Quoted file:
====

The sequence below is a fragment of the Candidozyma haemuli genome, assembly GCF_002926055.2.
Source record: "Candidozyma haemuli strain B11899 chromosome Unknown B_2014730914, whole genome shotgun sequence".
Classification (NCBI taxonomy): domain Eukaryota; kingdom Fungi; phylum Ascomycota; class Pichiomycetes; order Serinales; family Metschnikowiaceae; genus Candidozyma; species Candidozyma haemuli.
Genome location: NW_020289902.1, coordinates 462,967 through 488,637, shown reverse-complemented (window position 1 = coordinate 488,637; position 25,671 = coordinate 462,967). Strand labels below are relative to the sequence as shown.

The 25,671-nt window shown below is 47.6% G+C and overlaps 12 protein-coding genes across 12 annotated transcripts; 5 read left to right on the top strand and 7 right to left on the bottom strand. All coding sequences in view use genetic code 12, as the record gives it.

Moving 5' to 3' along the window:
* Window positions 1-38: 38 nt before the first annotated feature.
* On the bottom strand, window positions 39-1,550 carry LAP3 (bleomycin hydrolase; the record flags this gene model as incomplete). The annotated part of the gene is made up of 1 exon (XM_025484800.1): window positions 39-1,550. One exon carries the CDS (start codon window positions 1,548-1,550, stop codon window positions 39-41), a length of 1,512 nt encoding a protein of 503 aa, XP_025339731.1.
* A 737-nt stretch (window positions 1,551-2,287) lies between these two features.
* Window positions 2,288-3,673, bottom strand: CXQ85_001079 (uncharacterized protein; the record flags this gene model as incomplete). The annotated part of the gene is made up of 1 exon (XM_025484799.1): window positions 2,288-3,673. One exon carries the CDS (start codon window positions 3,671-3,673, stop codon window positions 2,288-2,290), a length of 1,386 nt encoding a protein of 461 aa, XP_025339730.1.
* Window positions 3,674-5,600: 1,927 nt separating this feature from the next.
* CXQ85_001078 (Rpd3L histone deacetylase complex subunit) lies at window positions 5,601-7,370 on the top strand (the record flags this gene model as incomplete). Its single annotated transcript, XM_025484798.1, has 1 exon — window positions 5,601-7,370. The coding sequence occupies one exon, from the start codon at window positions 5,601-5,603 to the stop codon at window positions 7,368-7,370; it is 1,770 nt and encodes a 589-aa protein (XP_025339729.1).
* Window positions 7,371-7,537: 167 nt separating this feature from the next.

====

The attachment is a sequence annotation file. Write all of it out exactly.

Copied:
The sequence below is a fragment of the Candidozyma haemuli genome, assembly GCF_002926055.2.
Source record: "Candidozyma haemuli strain B11899 chromosome Unknown B_2014730914, whole genome shotgun sequence".
Classification (NCBI taxonomy): domain Eukaryota; kingdom Fungi; phylum Ascomycota; class Pichiomycetes; order Serinales; family Metschnikowiaceae; genus Candidozyma; species Candidozyma haemuli.
Genome location: NW_020289902.1, coordinates 462,967 through 488,637, shown reverse-complemented (window position 1 = coordinate 488,637; position 25,671 = coordinate 462,967). Strand labels below are relative to the sequence as shown.

The 25,671-nt window shown below is 47.6% G+C and overlaps 12 protein-coding genes across 12 annotated transcripts; 5 read left to right on the top strand and 7 right to left on the bottom strand. All coding sequences in view use genetic code 12, as the record gives it.

Moving 5' to 3' along the window:
* Window positions 1-38: 38 nt before the first annotated feature.
* On the bottom strand, window positions 39-1,550 carry LAP3 (bleomycin hydrolase; the record flags this gene model as incomplete). The annotated part of the gene is made up of 1 exon (XM_025484800.1): window positions 39-1,550. One exon carries the CDS (start codon window positions 1,548-1,550, stop codon window positions 39-41), a length of 1,512 nt encoding a protein of 503 aa, XP_025339731.1.
* A 737-nt stretch (window positions 1,551-2,287) lies between these two features.
* Window positions 2,288-3,673, bottom strand: CXQ85_001079 (uncharacterized protein; the record flags this gene model as incomplete). The annotated part of the gene is made up of 1 exon (XM_025484799.1): window positions 2,288-3,673. One exon carries the CDS (start codon window positions 3,671-3,673, stop codon window positions 2,288-2,290), a length of 1,386 nt encoding a protein of 461 aa, XP_025339730.1.
* Window positions 3,674-5,600: 1,927 nt separating this feature from the next.
* CXQ85_001078 (Rpd3L histone deacetylase complex subunit) lies at window positions 5,601-7,370 on the top strand (the record flags this gene model as incomplete). Its single annotated transcript, XM_025484798.1, has 1 exon — window positions 5,601-7,370. The coding sequence occupies one exon, from the start codon at window positions 5,601-5,603 to the stop codon at window positions 7,368-7,370; it is 1,770 nt and encodes a 589-aa protein (XP_025339729.1).
* Window positions 7,371-7,537: 167 nt separating this feature from the next.